Wolfowitz corruption crusade creates waves

In his first 15 months as president of the World Bank, Paul Wolfowitz has made the fight against corruption in poor countries a hallmark issue, waging an aggressive campaign that has led to the suspension of hundreds of millions of dollars in loans and contracts to nations including India, Chad, Kenya, Congo, Ethiopia and Bangladesh.
It is a new incarnation for Wolfowitz, a neoconservative intellectual who was a primary architect of the Iraq war during four years as Deputy Secretary of Defence.
At the World Bank Wolfowitz has maintained his assertive but soft-spoken style, saying recently that the bank's mission was "to send children to school, to help mothers be healthier, to provide jobs for poor people - not to have resources siphoned off into the hands of the corrupt and greedy".
In recent months, however, Wolfowitz's drive has run into a host of critics, both at the bank and among financial officials outside the United States, who say that developing countries are being threatened with arbitrary punishment in a way that jeopardises the bank's longtime mission to reduce poverty.
Few at the World Bank in Washington dispute the idea that corruption is a serious problem, but the rift over Wolfowitz's approach has grown deep and bitter, according to more than a dozen bank officials interviewed recently. The backlash at the bank against Wolfowitz's approach centres not on his intentions or goals, but on a widespread fear that countries will be categorised as corrupt or not corrupt, and that lending will be shut off in an arbitrary or selective way.
"Anti-corruption efforts are an essential part of development finance," said Roberto Danino, a senior vice-president of the bank until early this year. "But getting rid of corruption is not a silver bullet. The bank should not overemphasise its anti-corruption agenda at the expense of other policies required for development."
Wolfowitz, for his part, has begun firing back at the critics at internal meetings and in public statements. He notes, for example, that the bank's lending under his leadership actually rose slightly last year, to nearly $US23 billion.
Wolfowitz says he has tried to rebut what he calls the myth that combating fraud is "somehow at odds with development or becomes an excuse not to provide assistance."
While no one knows how much of the bank's resources have been improperly diverted, informal estimates range from 10 per cent to the 25 per cent that Wolfowitz says went to corrupt cronies and family members of Indonesia's leaders in the 1990s.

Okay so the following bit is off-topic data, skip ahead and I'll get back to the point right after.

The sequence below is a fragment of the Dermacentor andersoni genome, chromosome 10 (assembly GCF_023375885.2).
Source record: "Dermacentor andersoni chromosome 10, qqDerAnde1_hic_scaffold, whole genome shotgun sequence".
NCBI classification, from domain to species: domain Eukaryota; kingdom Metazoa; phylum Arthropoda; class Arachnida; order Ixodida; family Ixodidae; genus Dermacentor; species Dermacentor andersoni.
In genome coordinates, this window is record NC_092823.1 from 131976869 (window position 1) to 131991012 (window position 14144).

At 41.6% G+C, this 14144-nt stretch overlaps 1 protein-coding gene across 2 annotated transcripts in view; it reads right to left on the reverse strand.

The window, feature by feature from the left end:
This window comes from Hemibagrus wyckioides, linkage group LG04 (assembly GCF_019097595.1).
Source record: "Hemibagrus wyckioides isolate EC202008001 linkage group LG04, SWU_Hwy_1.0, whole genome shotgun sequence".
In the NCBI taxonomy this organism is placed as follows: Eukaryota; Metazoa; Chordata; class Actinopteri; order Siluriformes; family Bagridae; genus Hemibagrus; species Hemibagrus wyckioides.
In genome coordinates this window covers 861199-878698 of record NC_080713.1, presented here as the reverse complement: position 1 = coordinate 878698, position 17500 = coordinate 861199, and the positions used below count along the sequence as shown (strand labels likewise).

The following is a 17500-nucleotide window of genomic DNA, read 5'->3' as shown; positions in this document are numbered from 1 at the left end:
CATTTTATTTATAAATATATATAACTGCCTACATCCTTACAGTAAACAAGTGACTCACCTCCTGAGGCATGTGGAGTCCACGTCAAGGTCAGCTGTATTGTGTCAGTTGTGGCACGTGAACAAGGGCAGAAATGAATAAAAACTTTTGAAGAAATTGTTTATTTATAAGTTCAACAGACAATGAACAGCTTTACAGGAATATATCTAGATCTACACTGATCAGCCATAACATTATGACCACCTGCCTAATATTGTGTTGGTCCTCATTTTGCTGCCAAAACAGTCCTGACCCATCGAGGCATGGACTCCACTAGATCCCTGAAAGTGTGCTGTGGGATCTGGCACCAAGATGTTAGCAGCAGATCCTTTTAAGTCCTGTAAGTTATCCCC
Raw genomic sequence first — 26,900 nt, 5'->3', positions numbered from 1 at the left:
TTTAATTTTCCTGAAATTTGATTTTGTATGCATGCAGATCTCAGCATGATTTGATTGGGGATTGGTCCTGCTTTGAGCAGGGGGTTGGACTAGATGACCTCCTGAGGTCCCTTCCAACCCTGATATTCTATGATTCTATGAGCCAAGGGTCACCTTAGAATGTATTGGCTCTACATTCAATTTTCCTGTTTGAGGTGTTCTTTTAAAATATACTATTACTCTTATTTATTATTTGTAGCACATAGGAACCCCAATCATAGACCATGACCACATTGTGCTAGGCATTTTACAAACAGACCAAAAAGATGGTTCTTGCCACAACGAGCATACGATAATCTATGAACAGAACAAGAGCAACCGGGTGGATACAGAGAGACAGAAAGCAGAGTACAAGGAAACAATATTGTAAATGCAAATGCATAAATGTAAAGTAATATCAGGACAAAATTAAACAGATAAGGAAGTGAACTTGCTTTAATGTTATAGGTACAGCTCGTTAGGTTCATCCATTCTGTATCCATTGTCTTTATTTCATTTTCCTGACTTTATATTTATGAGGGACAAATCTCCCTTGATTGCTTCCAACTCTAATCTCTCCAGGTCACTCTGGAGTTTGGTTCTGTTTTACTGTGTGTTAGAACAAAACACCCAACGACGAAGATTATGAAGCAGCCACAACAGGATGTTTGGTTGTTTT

In recent months, Wolfowitz and his aides have been negotiating with sceptical members of the bank's board of 24 executive directors from around the world on guidelines for how corruption issues are to be handled. Several meetings have been contentious, participants say.
This week the board forwarded draft guidelines and policies for approval by the world's finance ministers at the annual meeting of the World Bank and the International Monetary Fund, which began yesterday in Singapore. But many officials expect the arguments to continue there.
Several longtime bank officials say they cannot remember when board members wrangled over the wording of a policy paper with a bank president. At recent meetings, board members demanded that Wolfowitz agree to a greater role for the board in any future decisions on cutting off aid.
In addition, members forced the deletion of language suggesting that the United Nations' goal of reducing world poverty by half by 2015 would have to take second place to the bank's drive against corruption.
Still, Britain and other European and developing countries are sceptical of what may happen when the document is approved, bank officials said. "The bank should not become a world policeman pointing its moral finger and conditioning everything on whether or not a country is believed to be corrupt," a board member said. "The more the bank goes beyond its old mandate of reducing poverty, the more problems will come up."
In an interview, Wolfowitz acknowledged the idea of drafting a paper on bank policies on corruption had been urged on him out of fear that he would punish countries without consulting the board. He said he did not take the criticism as personally directed at him or his record on Iraq.
"I think some of the board members are legitimately afraid," he said, "that as soon as you start criticising, the next thing you're going to do is wag your finger and say, 'You're not going to get money unless you behave.' That's not our objective. Our objective is to make the lending go up."
About 330 companies accused of corruption have been barred from bank-financed business or been given other penalties. The bank is trying to get nations and other international aid agencies to take similar action.

The New York Times

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